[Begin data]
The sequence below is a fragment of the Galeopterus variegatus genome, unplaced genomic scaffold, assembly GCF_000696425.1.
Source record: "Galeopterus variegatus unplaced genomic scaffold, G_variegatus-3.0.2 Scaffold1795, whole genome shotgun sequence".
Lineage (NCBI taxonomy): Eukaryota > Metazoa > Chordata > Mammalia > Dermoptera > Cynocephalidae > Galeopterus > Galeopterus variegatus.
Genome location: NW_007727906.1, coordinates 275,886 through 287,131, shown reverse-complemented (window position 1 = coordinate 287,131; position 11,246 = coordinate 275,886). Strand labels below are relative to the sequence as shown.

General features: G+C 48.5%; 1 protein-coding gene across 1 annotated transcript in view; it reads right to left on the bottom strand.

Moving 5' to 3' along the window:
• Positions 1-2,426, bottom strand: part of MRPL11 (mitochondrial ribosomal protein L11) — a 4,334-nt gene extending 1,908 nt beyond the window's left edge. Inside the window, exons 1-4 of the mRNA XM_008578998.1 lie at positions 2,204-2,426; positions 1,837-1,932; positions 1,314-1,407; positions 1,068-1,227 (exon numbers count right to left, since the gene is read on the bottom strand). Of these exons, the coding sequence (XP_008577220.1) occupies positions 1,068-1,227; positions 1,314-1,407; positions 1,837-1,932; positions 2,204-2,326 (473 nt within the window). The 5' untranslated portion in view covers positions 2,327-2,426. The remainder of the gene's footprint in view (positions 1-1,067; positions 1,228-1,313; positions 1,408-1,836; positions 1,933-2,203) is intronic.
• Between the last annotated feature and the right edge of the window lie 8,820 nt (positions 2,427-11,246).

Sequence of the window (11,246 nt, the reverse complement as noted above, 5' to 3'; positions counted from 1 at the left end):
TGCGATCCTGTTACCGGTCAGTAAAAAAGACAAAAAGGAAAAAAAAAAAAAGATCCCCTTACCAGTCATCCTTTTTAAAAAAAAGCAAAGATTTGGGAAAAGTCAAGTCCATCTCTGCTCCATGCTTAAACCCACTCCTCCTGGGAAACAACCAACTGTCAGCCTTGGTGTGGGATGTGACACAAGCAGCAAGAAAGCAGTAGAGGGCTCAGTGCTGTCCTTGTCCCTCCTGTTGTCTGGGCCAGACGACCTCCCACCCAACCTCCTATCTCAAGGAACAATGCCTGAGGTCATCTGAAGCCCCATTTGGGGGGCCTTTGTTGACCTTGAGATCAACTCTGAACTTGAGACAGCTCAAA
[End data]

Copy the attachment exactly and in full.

The sequence below is a fragment of the Galeopterus variegatus genome, unplaced genomic scaffold, assembly GCF_000696425.1.
Source record: "Galeopterus variegatus unplaced genomic scaffold, G_variegatus-3.0.2 Scaffold1795, whole genome shotgun sequence".
Lineage (NCBI taxonomy): Eukaryota > Metazoa > Chordata > Mammalia > Dermoptera > Cynocephalidae > Galeopterus > Galeopterus variegatus.
Genome location: NW_007727906.1, coordinates 275,886 through 287,131, shown reverse-complemented (window position 1 = coordinate 287,131; position 11,246 = coordinate 275,886). Strand labels below are relative to the sequence as shown.

General features: G+C 48.5%; 1 protein-coding gene across 1 annotated transcript in view; it reads right to left on the bottom strand.

Moving 5' to 3' along the window:
• Positions 1-2,426, bottom strand: part of MRPL11 (mitochondrial ribosomal protein L11) — a 4,334-nt gene extending 1,908 nt beyond the window's left edge. Inside the window, exons 1-4 of the mRNA XM_008578998.1 lie at positions 2,204-2,426; positions 1,837-1,932; positions 1,314-1,407; positions 1,068-1,227 (exon numbers count right to left, since the gene is read on the bottom strand). Of these exons, the coding sequence (XP_008577220.1) occupies positions 1,068-1,227; positions 1,314-1,407; positions 1,837-1,932; positions 2,204-2,326 (473 nt within the window). The 5' untranslated portion in view covers positions 2,327-2,426. The remainder of the gene's footprint in view (positions 1-1,067; positions 1,228-1,313; positions 1,408-1,836; positions 1,933-2,203) is intronic.
• Between the last annotated feature and the right edge of the window lie 8,820 nt (positions 2,427-11,246).

Sequence of the window (11,246 nt, the reverse complement as noted above, 5' to 3'; positions counted from 1 at the left end):
TGCGATCCTGTTACCGGTCAGTAAAAAAGACAAAAAGGAAAAAAAAAAAAAGATCCCCTTACCAGTCATCCTTTTTAAAAAAAAGCAAAGATTTGGGAAAAGTCAAGTCCATCTCTGCTCCATGCTTAAACCCACTCCTCCTGGGAAACAACCAACTGTCAGCCTTGGTGTGGGATGTGACACAAGCAGCAAGAAAGCAGTAGAGGGCTCAGTGCTGTCCTTGTCCCTCCTGTTGTCTGGGCCAGACGACCTCCCACCCAACCTCCTATCTCAAGGAACAATGCCTGAGGTCATCTGAAGCCCCATTTGGGGGGCCTTTGTTGACCTTGAGATCAACTCTGAACTTGAGACAGCTCAAA